The cute little controllers come packed with controls, and I do like their looks. The round thing looks like a UFO attached to the controllers, and they look even more like alien spaceships when you turn them on. The LEDs are bright but it’s not like you will see them anyway since your eyes will be staring at the displays in the headset.

User Experience

Setting up the Acer WMR headset was very simple. Since the platform is developed by Windows, as soon as you connect the USB and HDMI cables, Windows 10 will begin downloading the necessary files and fire up Mixed Reality Portal. Microsoft’s minimum requirements for the WMR headsets are surprisingly low, but I used my ROG Strix GL504GS throughout my testing.

acer, windows, mixed, reality

Now unlike some of the fancier VR headsets, the Acer WMR headset straps onto your noggin pretty easily. You can also flip up the display if you want to take a peek into the real world just to assure yourself that the world is still the same after immersing yourself in the virtual world. There’s only one dial at the back which you will use to adjust the fit of the entire headset. The good thing is that throughout my entire use I never had any discomfort from the well-padded Band, but more vigorous movement like bobbing my head along to the music in Beat Saber can cause it to slide a bit.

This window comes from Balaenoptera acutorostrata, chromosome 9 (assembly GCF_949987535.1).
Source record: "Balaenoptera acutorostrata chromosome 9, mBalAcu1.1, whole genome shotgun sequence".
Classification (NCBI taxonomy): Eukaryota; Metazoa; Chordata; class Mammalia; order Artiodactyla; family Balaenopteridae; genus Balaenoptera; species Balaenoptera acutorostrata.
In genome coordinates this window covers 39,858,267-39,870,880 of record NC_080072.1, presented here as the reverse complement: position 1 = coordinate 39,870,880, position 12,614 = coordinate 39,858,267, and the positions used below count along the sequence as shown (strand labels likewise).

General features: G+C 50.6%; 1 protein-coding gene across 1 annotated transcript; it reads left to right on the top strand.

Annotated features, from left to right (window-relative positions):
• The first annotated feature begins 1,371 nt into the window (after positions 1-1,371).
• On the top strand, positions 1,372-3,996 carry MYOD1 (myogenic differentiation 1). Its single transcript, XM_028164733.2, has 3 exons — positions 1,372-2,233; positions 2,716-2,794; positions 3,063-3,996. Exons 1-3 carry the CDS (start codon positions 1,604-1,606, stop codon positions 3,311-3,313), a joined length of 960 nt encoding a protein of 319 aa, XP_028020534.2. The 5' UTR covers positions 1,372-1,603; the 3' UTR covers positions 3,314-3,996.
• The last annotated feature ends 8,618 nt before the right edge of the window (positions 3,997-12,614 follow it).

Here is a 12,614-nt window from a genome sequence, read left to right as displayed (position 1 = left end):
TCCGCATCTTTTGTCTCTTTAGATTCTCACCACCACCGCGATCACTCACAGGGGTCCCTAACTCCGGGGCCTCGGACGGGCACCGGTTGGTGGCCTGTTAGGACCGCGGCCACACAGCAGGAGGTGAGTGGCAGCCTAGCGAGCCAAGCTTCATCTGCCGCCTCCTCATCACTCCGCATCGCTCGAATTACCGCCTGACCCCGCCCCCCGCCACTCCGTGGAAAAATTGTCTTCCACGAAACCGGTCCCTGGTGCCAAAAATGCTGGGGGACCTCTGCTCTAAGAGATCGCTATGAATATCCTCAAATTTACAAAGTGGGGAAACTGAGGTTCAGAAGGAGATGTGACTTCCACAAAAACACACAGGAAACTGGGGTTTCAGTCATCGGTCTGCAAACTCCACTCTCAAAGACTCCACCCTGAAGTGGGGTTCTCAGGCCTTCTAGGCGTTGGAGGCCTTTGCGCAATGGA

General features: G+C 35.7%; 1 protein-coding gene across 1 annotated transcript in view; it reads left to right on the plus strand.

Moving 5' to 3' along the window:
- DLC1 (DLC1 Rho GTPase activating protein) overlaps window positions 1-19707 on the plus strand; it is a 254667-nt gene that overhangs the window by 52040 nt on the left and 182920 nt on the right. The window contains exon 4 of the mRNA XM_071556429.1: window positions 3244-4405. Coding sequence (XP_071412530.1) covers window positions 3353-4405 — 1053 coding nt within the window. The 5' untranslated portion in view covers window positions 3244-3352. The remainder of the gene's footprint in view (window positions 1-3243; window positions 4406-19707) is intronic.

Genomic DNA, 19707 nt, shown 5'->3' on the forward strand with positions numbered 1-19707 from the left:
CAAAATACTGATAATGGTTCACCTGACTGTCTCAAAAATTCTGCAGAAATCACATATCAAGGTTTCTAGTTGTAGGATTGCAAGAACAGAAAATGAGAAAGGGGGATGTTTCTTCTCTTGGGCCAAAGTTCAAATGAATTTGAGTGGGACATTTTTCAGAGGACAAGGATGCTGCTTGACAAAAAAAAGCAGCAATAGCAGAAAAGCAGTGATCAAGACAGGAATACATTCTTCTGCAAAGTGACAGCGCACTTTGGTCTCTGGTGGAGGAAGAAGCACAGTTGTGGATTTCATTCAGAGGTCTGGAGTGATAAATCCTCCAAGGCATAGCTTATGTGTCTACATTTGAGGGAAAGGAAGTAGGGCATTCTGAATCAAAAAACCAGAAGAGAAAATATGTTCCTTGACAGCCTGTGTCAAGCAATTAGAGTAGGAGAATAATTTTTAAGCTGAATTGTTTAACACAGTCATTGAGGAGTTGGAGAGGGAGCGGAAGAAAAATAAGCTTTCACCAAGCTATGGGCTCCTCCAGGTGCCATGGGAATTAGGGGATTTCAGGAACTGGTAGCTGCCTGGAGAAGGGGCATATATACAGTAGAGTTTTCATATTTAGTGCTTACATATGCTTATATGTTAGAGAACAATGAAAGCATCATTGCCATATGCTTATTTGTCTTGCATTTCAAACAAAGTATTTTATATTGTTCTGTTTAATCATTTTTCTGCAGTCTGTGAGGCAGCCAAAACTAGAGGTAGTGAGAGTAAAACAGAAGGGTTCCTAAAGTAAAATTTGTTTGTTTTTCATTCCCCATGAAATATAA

Some freeplay is probably acceptable if the sweet spot was a bit wider. Due to the use of Fresnel lens, you will be looking at a small sweet spot, where everything is clear. One slight nudge in any direction from the sweet spot is enough to make your whole world blurry. That’s worsened by the fact that there is no adjustments possible for the interpupilliary distance (IPD). There’s the ability to adjust it in software, but it doesn’t seem to fix anything. I managed to get most of my field of view clear, but the periphery of my vision was noticeably fuzzier than what I experienced with a HTC Vive.

While certain reviews did state that there was some ghosting in fast-paced scenes, I did try to get it by moving around more during my Beat Saber sessions, and I didn’t encounter any of it. Speaking of moving around, you have the option of setting up the Acer WMR headset to work with you in a static spot, or map out your play area. I didn’t have enough room, as the Windows Mixed Reality Portal will require at least 1.5 x 2.1 m of space. Yes, our office is actually quite small. On the bright side, this means that you can just bring your headset and controllers with you and experience VR anywhere you want. There’s no need for calibrating base stations and motion trackers, as all the motion tracking will be handled by the headset and controllers.